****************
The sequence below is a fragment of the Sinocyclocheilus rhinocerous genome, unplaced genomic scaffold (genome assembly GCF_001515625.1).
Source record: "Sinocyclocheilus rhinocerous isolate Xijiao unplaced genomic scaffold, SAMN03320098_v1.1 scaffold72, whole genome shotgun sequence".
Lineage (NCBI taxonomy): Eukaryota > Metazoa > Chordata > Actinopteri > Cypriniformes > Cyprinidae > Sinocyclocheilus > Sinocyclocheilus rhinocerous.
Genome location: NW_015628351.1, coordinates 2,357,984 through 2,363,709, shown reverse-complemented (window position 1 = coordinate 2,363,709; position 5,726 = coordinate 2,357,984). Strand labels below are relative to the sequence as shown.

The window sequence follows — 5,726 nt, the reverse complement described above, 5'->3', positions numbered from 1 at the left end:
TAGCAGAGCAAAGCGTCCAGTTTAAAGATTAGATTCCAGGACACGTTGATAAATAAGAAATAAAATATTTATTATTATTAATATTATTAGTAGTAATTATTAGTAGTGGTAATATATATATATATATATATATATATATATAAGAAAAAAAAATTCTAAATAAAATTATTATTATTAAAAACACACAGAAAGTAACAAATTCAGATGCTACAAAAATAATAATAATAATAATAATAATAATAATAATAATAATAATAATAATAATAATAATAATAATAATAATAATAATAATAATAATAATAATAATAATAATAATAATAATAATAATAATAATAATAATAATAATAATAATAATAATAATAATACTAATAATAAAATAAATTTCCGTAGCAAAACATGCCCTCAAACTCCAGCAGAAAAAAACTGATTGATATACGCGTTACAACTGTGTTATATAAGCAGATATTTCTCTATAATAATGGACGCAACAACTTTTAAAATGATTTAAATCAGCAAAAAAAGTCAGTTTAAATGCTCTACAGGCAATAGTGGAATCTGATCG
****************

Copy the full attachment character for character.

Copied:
The sequence below is a fragment of the Sinocyclocheilus rhinocerous genome, unplaced genomic scaffold (genome assembly GCF_001515625.1).
Source record: "Sinocyclocheilus rhinocerous isolate Xijiao unplaced genomic scaffold, SAMN03320098_v1.1 scaffold72, whole genome shotgun sequence".
Lineage (NCBI taxonomy): Eukaryota > Metazoa > Chordata > Actinopteri > Cypriniformes > Cyprinidae > Sinocyclocheilus > Sinocyclocheilus rhinocerous.
Genome location: NW_015628351.1, coordinates 2,357,984 through 2,363,709, shown reverse-complemented (window position 1 = coordinate 2,363,709; position 5,726 = coordinate 2,357,984). Strand labels below are relative to the sequence as shown.

The window sequence follows — 5,726 nt, the reverse complement described above, 5'->3', positions numbered from 1 at the left end:
TAGCAGAGCAAAGCGTCCAGTTTAAAGATTAGATTCCAGGACACGTTGATAAATAAGAAATAAAATATTTATTATTATTAATATTATTAGTAGTAATTATTAGTAGTGGTAATATATATATATATATATATATATATATATAAGAAAAAAAAATTCTAAATAAAATTATTATTATTAAAAACACACAGAAAGTAACAAATTCAGATGCTACAAAAATAATAATAATAATAATAATAATAATAATAATAATAATAATAATAATAATAATAATAATAATAATAATAATAATAATAATAATAATAATAATAATAATAATAATAATAATAATAATAATAATAATAATAATAATAATAATAATAATAATACTAATAATAAAATAAATTTCCGTAGCAAAACATGCCCTCAAACTCCAGCAGAAAAAAACTGATTGATATACGCGTTACAACTGTGTTATATAAGCAGATATTTCTCTATAATAATGGACGCAACAACTTTTAAAATGATTTAAATCAGCAAAAAAAGTCAGTTTAAATGCTCTACAGGCAATAGTGGAATCTGATCG